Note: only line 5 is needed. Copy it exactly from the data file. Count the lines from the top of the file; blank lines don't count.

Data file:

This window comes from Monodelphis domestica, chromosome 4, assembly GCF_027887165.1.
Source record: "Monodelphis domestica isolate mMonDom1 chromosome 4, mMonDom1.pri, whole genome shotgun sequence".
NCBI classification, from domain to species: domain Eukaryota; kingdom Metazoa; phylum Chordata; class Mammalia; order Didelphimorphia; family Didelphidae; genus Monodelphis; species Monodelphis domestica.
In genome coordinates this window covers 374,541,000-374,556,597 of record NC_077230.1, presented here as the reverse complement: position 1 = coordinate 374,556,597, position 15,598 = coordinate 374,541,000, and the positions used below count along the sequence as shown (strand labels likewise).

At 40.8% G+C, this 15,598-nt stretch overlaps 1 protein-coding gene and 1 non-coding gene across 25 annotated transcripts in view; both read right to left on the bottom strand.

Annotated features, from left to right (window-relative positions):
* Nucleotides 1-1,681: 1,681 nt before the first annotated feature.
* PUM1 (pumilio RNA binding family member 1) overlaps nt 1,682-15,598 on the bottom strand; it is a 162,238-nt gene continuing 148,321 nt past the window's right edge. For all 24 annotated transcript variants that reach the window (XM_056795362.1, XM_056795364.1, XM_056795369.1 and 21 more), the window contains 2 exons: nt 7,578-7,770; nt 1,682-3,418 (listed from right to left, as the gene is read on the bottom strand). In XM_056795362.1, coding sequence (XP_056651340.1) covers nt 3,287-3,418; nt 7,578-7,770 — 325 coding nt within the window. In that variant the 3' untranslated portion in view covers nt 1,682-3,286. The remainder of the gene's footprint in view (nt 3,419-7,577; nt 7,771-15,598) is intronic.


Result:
At 40.8% G+C, this 15,598-nt stretch overlaps 1 protein-coding gene and 1 non-coding gene across 25 annotated transcripts in view; both read right to left on the bottom strand.